Chew On This: Ice Crunching and Your Teeth

Alternatives to Ice Crunching

Chewing ice mindlessly is an incredibly common habit, especially during hot summer months. Unfortunately, just like many other hard foods, ice has the potential to damage teeth, enamel and gums. The American Dental Association suggests skipping ice chewing. But is it really so easy to give up an entrenched habit? We know it’s not. If you do love to crunch ice, try our 3 alternatives to ice chewing. And for long-term crunchers with tooth sensitivity, try oral care products that help make teeth less sensitive.

1.Make It Melt

Instead of crunching your way through a glass of frosty cubes, try letting them melt in your mouth slowly. You’ll still get that satisfying refreshment from the cool ice, and it will actually last longer than just chomping the entire glass.

TIP: Another option is to skip ice in beverages altogether and remove temptation to chew. Ice crunchers can also remind themselves that by skipping the ice in restaurants, they’re foregoing a certain amount of filth — ice makers are notoriously difficult to clean and often can be havens for bacteria.

2.Switch to Slush

You can also try replacing your regular cubes with softer types of ice. Go for shaved ice, slushies, or even “soft” ice, also known as nugget ice, which is slushier than the regular stuff. Make it part of your routine, and you might not even miss ice crunching!

TIP: If you find ice crunching impossible to resist, tell your dentist. Craving and chewing ice can be related to iron deficiency, and an iron supplement can help.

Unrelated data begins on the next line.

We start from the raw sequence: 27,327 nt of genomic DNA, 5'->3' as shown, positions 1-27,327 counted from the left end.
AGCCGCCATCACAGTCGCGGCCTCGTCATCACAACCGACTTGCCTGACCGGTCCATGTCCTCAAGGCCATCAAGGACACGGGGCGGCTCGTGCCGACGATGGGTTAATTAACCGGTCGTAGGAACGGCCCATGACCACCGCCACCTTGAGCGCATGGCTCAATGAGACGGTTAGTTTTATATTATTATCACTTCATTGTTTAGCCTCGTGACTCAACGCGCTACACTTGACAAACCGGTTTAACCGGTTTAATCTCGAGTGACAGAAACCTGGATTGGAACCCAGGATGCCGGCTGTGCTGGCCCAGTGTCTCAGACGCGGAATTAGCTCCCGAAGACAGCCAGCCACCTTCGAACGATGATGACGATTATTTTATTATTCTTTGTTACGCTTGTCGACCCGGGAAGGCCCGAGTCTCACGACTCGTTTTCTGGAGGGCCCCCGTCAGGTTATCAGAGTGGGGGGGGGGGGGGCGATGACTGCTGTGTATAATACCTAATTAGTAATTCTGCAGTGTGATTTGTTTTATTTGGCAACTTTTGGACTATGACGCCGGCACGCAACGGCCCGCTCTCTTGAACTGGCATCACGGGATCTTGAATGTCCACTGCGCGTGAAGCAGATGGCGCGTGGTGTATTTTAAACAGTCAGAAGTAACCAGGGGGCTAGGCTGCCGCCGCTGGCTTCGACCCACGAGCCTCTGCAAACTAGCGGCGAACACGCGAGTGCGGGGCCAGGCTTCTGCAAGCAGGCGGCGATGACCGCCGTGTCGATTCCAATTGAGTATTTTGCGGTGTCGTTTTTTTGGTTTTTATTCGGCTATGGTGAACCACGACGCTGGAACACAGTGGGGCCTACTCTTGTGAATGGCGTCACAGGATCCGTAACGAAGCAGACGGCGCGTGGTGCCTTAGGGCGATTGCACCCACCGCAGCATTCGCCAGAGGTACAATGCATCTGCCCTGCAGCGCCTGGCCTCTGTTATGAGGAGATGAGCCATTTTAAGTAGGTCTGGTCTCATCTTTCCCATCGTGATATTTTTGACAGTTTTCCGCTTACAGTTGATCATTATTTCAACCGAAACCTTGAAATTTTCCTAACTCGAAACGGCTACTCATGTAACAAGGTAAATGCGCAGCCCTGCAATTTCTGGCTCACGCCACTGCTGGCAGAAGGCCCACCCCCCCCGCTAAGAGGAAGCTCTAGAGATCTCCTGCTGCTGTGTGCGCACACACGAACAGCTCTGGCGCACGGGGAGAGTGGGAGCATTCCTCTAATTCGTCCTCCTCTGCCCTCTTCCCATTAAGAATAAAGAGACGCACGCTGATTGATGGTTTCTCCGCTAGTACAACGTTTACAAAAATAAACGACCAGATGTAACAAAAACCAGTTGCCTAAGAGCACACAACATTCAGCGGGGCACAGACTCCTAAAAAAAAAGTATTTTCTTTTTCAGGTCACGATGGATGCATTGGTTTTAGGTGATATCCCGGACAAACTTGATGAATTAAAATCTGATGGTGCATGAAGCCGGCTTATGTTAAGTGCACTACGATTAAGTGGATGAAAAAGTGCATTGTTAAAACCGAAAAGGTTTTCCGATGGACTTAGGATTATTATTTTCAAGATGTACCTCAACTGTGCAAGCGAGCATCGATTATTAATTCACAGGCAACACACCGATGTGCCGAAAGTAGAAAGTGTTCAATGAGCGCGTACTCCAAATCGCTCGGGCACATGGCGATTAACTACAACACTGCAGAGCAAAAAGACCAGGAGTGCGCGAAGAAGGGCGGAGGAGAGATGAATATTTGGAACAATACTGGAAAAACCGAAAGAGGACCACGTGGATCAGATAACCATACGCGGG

3.Crunch Switch

The cooling sensation of crunching ice is great, but so is the crunching. When you feel the need to crunch away, go for carrot sticks, cucumber slices, apple slices — anything nice and crisp.

TIP: There’s an additional benefit to crunching up crisp fruits and vegetables; all that chewing of fibrous material will stimulate saliva production, which acts as a natural mouthwash — and the particles of fiber will help scrub your teeth, too.

This article is intended to promote understanding of and knowledge about general oral health topics. It is not intended to be a substitute for professional advice, diagnosis or treatment. Always seek the advice of your dentist or other qualified healthcare provider with any questions you may have regarding a medical condition or treatment.

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Common Conditions During ADULTHOOD

As we get older, dental care for adults is crucial. Here are a few of the conditions to be aware of:

Gum disease – if your home care routine of brushing and flossing has slipped and you have skipped your regular dental cleanings, bacterial plaque and tartar can build up on your teeth. The plaque and tartar, if left untreated, may eventually cause irreparable damage to your jawbone and support structures, and could lead to tooth loss.

Oral cancer – according to the National Institute of Dental and Craniofacial Research, men over the age of 40 have the greatest risk for oral cancer. About approximately 43,000 people will be diagnosed with cancer of the mouth, tongue or throat area, and the ACS estimates that about 7,000 people will die from these cancers. The use of tobacco products and alcohol increases the risk of oral cancer. Most oral cancers are first diagnosed by the dentist during a routine checkup.

Dental fillings break down – fillings have a life expectancy of eight to 10 years. However, they can last 20 years or longer. When the fillings in your mouth start to break down, food and bacteria can get underneath them and can cause decay deep in the tooth.